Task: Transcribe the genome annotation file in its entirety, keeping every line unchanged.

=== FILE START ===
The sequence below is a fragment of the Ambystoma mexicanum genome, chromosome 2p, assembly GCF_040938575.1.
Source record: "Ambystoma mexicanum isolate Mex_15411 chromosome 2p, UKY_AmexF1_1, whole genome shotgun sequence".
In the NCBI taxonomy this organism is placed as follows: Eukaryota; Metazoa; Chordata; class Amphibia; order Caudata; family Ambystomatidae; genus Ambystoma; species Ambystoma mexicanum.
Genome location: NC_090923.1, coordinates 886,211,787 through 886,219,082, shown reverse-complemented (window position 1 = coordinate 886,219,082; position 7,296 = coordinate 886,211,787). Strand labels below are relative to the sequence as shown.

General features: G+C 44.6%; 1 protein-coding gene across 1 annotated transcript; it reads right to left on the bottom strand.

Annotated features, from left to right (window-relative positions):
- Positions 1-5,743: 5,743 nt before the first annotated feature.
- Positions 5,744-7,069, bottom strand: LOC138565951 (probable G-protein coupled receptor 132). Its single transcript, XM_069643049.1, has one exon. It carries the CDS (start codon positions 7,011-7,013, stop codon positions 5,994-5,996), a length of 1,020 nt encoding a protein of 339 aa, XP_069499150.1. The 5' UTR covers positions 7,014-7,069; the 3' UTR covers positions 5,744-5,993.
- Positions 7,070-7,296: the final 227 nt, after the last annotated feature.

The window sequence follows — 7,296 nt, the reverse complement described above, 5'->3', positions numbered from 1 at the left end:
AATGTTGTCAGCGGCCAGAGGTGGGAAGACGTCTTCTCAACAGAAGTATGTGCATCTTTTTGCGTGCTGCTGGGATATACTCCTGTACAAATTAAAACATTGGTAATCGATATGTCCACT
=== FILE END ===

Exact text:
The sequence below is a fragment of the Ambystoma mexicanum genome, chromosome 2p, assembly GCF_040938575.1.
Source record: "Ambystoma mexicanum isolate Mex_15411 chromosome 2p, UKY_AmexF1_1, whole genome shotgun sequence".
In the NCBI taxonomy this organism is placed as follows: Eukaryota; Metazoa; Chordata; class Amphibia; order Caudata; family Ambystomatidae; genus Ambystoma; species Ambystoma mexicanum.
Genome location: NC_090923.1, coordinates 886,211,787 through 886,219,082, shown reverse-complemented (window position 1 = coordinate 886,219,082; position 7,296 = coordinate 886,211,787). Strand labels below are relative to the sequence as shown.

General features: G+C 44.6%; 1 protein-coding gene across 1 annotated transcript; it reads right to left on the bottom strand.

Annotated features, from left to right (window-relative positions):
- Positions 1-5,743: 5,743 nt before the first annotated feature.
- Positions 5,744-7,069, bottom strand: LOC138565951 (probable G-protein coupled receptor 132). Its single transcript, XM_069643049.1, has one exon. It carries the CDS (start codon positions 7,011-7,013, stop codon positions 5,994-5,996), a length of 1,020 nt encoding a protein of 339 aa, XP_069499150.1. The 5' UTR covers positions 7,014-7,069; the 3' UTR covers positions 5,744-5,993.
- Positions 7,070-7,296: the final 227 nt, after the last annotated feature.

The window sequence follows — 7,296 nt, the reverse complement described above, 5'->3', positions numbered from 1 at the left end:
AATGTTGTCAGCGGCCAGAGGTGGGAAGACGTCTTCTCAACAGAAGTATGTGCATCTTTTTGCGTGCTGCTGGGATATACTCCTGTACAAATTAAAACATTGGTAATCGATATGTCCACT